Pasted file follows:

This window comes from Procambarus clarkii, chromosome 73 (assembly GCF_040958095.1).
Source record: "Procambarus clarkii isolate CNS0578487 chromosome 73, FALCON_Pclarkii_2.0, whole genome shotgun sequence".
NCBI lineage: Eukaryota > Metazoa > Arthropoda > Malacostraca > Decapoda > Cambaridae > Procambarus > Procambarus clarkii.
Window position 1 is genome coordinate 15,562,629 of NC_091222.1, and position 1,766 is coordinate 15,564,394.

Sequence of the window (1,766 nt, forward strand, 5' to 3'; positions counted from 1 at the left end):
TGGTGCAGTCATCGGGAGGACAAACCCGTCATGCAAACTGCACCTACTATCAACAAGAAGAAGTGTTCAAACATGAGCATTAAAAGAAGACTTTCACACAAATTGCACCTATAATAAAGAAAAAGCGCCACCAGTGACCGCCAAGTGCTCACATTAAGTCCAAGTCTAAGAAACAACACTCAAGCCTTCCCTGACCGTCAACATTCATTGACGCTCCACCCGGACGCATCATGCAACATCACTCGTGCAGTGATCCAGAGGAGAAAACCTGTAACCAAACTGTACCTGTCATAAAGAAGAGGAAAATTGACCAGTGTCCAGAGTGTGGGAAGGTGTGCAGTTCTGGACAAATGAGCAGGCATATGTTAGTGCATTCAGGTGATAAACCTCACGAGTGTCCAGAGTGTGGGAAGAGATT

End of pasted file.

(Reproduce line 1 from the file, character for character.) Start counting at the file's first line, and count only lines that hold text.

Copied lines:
This window comes from Procambarus clarkii, chromosome 73 (assembly GCF_040958095.1).